[Public Papers of the Presidents of the United States: William J. Clinton (1997, Book I)] [January 14, 1997] [Pages 34-35] [From the U.S. Government Publishing Office www.gpo.gov]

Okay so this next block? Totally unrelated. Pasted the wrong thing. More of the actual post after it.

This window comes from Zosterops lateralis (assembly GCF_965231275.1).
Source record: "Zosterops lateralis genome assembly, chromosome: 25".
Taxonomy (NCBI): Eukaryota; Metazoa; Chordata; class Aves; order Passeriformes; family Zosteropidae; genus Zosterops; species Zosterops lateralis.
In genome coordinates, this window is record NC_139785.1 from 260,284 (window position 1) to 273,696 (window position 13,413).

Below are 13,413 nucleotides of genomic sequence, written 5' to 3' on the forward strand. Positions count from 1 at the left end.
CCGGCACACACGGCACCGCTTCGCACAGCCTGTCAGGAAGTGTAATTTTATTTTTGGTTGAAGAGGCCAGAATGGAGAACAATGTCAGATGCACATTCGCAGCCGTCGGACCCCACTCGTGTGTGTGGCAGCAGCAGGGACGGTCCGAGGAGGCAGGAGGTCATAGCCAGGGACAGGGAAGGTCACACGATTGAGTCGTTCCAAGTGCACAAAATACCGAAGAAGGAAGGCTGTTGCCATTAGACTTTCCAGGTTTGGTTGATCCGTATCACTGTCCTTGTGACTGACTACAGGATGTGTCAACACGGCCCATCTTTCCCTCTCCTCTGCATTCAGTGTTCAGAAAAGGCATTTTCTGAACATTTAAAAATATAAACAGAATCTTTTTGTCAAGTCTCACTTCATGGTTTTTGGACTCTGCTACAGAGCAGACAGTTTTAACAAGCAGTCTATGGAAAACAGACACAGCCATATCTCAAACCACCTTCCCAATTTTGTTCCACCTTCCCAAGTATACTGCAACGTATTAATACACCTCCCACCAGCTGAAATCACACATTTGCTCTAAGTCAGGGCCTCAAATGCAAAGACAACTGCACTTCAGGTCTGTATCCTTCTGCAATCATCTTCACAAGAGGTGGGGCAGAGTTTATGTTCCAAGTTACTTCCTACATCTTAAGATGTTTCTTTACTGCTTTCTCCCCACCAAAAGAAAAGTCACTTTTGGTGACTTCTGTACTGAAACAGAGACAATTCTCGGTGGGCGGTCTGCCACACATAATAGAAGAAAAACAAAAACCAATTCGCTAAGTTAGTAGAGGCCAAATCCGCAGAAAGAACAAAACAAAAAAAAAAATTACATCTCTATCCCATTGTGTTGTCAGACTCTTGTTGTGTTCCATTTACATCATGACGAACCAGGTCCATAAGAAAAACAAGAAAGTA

Remarks on Presenting the Presidential Medal of Freedom to Secretary of Defense William J. Perry at Fort Myer, Virginia January 14, 1997 Thank you very much. General Shalikashvili, Mrs. Shalikashvili, distinguished leaders of the United States Armed Forces, Members of Congress, service members in our Armed Forces assembled here today, friends of Secretary and Mrs. Perry, and to Bill and Lee and your children and your grandchildren, your other family members who are here today. Let me say that for Hillary and me this is a bittersweet day, a great privilege for us to be here to honor Bill and Lee, a great regret that our Nation will be losing--as all nations must and we, too, must from time to time--one of the ablest people who ever served the United States in any position. We come to honor Bill Perry, the leader, the statesman, and the friend of America's Armed Forces. Once he was asked if he had ever aspired to a career in Government service, and he replied, ``No. I was a math major.'' Fortunately for the rest of us, he set aside his love of mathematics and engineering to serve in demanding levels of Government where the clarity and precision of his training and insight and ability were highly valued and sorely needed. He did so with remarkable distinction, accomplishment, and integrity. And I agree with Shali: When the history of our time is written, Bill Perry may well be recorded as the most productive, effective Secretary of Defense the United States ever had. His association with our military dates to his service as an enlisted man at the end of World War II, then as an Army Reserve officer. At Stanford he helped to educate and sharpen some of our Nation's great young minds. As a businessman, he created jobs and prosperity for his home State of California. As Under Secretary of Defense in the late 1970's, it was his vision and drive and leadership that brought from the drawing board to deployment in record time many of the advanced technologies that were vital to our Nation's victory in Operation Desert Storm. Bill Perry was one of the great and, indeed, unsung heroes of the Gulf war. But we gather today, first and foremost, to honor and thank Bill and Lee for their last 3 years leading the Defense Department. This was a difficult job but the perfect one for Bill Perry. He completed the post- cold-war drawdown of our Armed Forces while increasing their readiness capabilities and technological edge, something no one thought could be done. The simple fact is that this is one of the great managerial achievements in our country's history. Today our troops are the best trained, the best equipped, the best prepared fighting force in the world. And they have proven that again and again on Bill Perry's watch, from Haiti to Bosnia to the Persian Gulf. Bill Perry downsized without downgrading morale. He always valued and honored the service of people who do the hard work of ensuring our security. And as the Vice President well knows, he brought reinventing Government right into the E wing of the Pentagon with commonsense acquisition and financial reform. He never let the crisis of the moment deter him from meeting the long-term challenges and seizing the long- term opportunities to build a more secure future for the United States. He led our successful effort to dismantle and de-target thousands of Russian nuclear warheads once aimed at American cities and to eliminate nuclear warheads from Kazakstan, Ukraine, and Belarus. The cooperative threat reduction program he managed has helped keep nuclear materials from falling into the hands of rogue states and terrorists. He helped to build a new security architecture in Europe through NATO's Partnership For Peace program. He reinvigorated our security ties with Japan and established new security relationships with Russia, China, and our neighbors in Latin America. The Department of Defense is the largest and most complex organization in our Nation's Government. He ran it hands-on. This method would be demanding enough at any Federal agency, but when your headquarters is the Pentagon and your staff numbers 3 million, what Bill calls ``management by walking around'' is all the more remarkable. But as has been said today by others who know well, it is his affinity for and his commitment to our Nation's troops, the men and women who serve at home, abroad, and at sea and who are sent into harm's way at a moment's notice, which I most admire. [[Page 35]] In many of our private meetings together over the last 3 years, Bill Perry would always--always--bring up the welfare, the morale, the interests, and the future of our men and women in uniform who are enlisted personnel and their families. Secretary Perry's many trips abroad--and as the most traveled Defense Secretary in the history of the United States, there were many trips--were as much about checking in with our troops and their families and checking on their quality of life as they were about meeting with defense ministers and military leaders in other lands. As a former private, his heart never left the members of the enlisted corps. As a former lieutenant, he understood the leadership demands we place upon our junior officers. But above all, he understood that whether enlisted or officer, military service is the ultimate expression of patriotism by those who choose to wear our uniform. I will miss Bill Perry for many things, for his thoughtful temperament and manner, for speaking with the mathematician's unadorned clarity, a rarity in Washington. Teddy Roosevelt said that those of us in positions of authority should speak softly and carry a big stick. Bill Perry spoke softly and carried the biggest stick in the world with great care and a great effect. His quiet confidence was always an incredible comfort to me. There were qualities which our allies relied upon, and as long as he was Secretary of Defense, I never went to bed a single night worried about the security of the United States or the welfare of our men and women in uniform. His practice of bipartisanship earned Bill Perry the trust and respect of the Congress and the American people as well as credibility abroad as an American who could speak for the entire country. Many of you know that Secretary Perry's personal hero is his predecessor General George Marshall. During the crisis days of World War II, Marshall lived right here at Fort Myer and then went on to become a great Secretary of State and the third Secretary of Defense. While Bill Perry is one of just 16 to follow him in that difficult job, I believe he is the successor George Marshall would be most proud of. The measure of a great Defense Secretary is whether he leaves our military stronger and our Nation safer than on the day he took office. It is, and we are. And so it is my great privilege as President, as Commander in Chief, and as a grateful American citizen, to present William J. Perry with the Presidential Medal of Freedom, the Nation's highest civilian award. Commander, publish the order. Note: The President spoke at 10:40 a.m. in Conmy Hall. In his remarks, he referred to General Shalikashvili's wife, Joan, and Secretary Perry's wife, Leonilla. Following the President's remarks, Spec. John Christ, USA, 3d U.S. Infantry (the Old Guard), read the citation.